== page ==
“Fruitvale Station” is particularly close to home for East Bay residents, evoking familiarity with the eponymous BART stop or the tragic incident that took place on New Year’s Day of 2009. In his first feature-length film, East Bay native Ryan Coogler presents a haunting, tense and striking dramatization of the devastating event.
On his way back from Embarcadero, 22-year-old Oscar Grant and several friends caught the attention of BART police officers after being involved in a fight on the train. When the train came to a halt at the Fruitvale station in Oakland, Grant and his friends were ordered to step out of the train. In an escalated conflict with the police, an officer suddenly shot Grant with a gun, which he allegedly mistook for a taser, killing Grant and stirring public aggression against BART police. BART riders captured video footage of the incident — at least snippets of it — on their phones.
Coogler’s “Fruitvale Station” opens with what appears to be real footage of the incident, creating an ominous tone for the rest of the film, which follows Grant (Michael B. Jordan) on the final day of his life. With a palpable sense of impending tragedy, the film includes several intermittent scenes of BART trains passing by — a stark foreboding of the film’s climactic moments.
It is impossible to know Grant’s whereabouts, much less his emotions, during the final 24 hours leading up to his tragic death. Coogler fills in the gaps of what is unknown in order to provide a compellingly humanizing portrait of the character. One scene stands out as a thematic thread: Grant finds a stray dog, pets it affably and witnesses its sudden death by hit-and-run. He appears to be moved by this incident momentarily before he moves on with his day.
During the final scenes of the film, which captures Grant’s eventual fatality, it is hard not to think back to the dog. Grant’s experience witnessing the senseless murder of the dog foreshadows and parallels his own fate — and with this, the film raises larger questions about the worth of an individual’s life. Coogler works sensitively and compassionately to restore its value.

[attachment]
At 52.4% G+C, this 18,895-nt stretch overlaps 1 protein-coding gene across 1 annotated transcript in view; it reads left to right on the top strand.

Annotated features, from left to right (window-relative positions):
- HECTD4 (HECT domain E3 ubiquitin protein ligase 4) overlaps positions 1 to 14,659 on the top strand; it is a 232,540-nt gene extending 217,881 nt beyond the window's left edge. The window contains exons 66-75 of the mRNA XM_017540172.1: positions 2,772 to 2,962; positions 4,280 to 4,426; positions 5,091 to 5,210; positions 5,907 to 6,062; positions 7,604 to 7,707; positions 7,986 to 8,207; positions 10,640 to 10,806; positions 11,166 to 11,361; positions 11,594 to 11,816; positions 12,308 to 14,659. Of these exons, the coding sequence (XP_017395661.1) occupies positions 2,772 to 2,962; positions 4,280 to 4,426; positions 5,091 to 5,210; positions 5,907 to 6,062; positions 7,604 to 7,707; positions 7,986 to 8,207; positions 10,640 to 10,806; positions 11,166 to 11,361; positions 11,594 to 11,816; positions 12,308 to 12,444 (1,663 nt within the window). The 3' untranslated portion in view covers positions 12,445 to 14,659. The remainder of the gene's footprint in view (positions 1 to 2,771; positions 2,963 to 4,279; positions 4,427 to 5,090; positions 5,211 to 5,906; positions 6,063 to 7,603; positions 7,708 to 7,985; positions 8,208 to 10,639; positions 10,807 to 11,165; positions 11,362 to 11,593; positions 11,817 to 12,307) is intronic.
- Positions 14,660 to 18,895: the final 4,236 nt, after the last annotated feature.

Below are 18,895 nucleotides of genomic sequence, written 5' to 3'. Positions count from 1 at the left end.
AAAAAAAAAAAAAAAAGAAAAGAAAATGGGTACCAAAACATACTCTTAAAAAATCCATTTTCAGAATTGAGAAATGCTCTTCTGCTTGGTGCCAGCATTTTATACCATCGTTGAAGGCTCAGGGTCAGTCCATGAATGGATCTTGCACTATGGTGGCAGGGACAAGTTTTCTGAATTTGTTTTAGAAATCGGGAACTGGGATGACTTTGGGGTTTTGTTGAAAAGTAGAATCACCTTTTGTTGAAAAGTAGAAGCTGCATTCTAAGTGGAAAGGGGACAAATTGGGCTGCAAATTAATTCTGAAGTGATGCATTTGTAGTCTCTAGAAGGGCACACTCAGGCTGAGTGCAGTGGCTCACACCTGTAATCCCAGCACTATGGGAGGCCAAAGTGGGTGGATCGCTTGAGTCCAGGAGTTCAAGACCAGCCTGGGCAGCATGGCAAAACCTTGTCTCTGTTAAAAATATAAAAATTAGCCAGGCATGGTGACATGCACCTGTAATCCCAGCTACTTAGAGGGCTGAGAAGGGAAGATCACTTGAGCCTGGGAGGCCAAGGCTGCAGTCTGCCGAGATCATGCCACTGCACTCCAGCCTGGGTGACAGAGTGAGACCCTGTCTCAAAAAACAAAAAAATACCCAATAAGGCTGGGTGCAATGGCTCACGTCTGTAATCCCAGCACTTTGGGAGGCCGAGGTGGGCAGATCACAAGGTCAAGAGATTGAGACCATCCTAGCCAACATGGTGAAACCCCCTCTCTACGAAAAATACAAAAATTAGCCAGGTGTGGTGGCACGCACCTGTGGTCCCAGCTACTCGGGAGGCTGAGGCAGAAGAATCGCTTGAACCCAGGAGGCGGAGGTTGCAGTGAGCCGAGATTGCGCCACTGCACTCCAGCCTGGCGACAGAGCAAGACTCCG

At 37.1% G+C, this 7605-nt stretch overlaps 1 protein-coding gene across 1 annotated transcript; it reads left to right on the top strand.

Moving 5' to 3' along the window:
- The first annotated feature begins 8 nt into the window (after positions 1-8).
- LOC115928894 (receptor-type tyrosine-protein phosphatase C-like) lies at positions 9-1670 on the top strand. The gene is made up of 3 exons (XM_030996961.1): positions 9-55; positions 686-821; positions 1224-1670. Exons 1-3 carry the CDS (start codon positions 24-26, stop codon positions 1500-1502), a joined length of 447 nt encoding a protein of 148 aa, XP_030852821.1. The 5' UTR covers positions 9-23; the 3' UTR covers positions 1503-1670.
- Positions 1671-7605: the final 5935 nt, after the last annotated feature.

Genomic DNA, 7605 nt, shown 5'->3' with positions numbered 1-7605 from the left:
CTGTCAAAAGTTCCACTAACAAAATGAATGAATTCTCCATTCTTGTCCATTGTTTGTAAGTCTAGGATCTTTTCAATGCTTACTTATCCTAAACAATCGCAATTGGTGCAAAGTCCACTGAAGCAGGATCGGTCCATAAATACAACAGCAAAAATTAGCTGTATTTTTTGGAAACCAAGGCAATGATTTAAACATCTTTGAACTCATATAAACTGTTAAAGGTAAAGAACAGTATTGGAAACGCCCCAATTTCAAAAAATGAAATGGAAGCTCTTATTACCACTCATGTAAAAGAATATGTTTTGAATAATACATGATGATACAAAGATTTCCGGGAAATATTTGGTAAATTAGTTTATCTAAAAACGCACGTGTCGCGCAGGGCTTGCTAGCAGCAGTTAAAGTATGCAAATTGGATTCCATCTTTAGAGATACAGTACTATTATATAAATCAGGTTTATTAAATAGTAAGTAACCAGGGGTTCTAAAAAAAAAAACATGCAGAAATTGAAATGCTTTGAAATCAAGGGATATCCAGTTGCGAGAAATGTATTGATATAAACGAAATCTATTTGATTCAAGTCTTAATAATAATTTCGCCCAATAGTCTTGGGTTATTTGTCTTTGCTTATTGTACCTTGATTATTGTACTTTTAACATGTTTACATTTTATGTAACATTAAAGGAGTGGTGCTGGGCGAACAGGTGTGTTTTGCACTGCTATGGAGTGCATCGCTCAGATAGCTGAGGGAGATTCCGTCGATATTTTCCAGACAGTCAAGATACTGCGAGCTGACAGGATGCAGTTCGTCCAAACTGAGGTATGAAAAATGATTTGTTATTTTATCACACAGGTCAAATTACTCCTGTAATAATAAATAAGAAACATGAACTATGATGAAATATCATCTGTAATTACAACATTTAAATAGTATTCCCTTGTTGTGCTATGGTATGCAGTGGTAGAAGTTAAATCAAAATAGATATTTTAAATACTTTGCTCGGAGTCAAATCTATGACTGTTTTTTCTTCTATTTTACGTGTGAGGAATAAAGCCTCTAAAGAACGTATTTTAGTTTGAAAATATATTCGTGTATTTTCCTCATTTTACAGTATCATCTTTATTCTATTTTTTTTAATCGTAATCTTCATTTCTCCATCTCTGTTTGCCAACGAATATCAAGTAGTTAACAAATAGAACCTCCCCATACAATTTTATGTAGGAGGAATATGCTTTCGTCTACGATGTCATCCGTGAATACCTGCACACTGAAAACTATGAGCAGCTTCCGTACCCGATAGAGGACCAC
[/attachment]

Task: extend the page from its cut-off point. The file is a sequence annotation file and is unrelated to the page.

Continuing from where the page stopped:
He does so by spending the entirety of the film carefully texturizing Grant as a whole individual with realistic flaws, showing Grant as good-natured and family-oriented in one scene and violent, desperate and frustrated in another. As the film takes place on New Year’s Eve, Coogler inserts hopefulness in his portrait of Oscar, who appears eager to change his unemployed position and move on from the lingering memory of his stint in jail. Coogler excels in prompting the audience to develop a quick attachment to the main character, and by the end of the movie, there is little for the audience to feel other than a sense of infuriating injustice.
The undertones of racial and class tension are undeniably there. In scenes leading up to the violent moments at the station, the film shows Oscar engaging amicably with people outside of his apparent class and ethnic community, providing a somewhat simplified sense of personal progress that contrasts both the racial tension at the end of the film.
The purpose of the film is inarguably a call to action against social injustice, and it stirs interest in persisting urban racial tension. Ultimately, “Fruitvale Station” provides a gripping narrative of the real-life tragedy of Oscar Grant’s death. Coogler’s dramatization of Grant’s life is skillfully constructed and diverts attention to the humanization of individual life amid social injustice.
Contact Denise Lee at [email protected].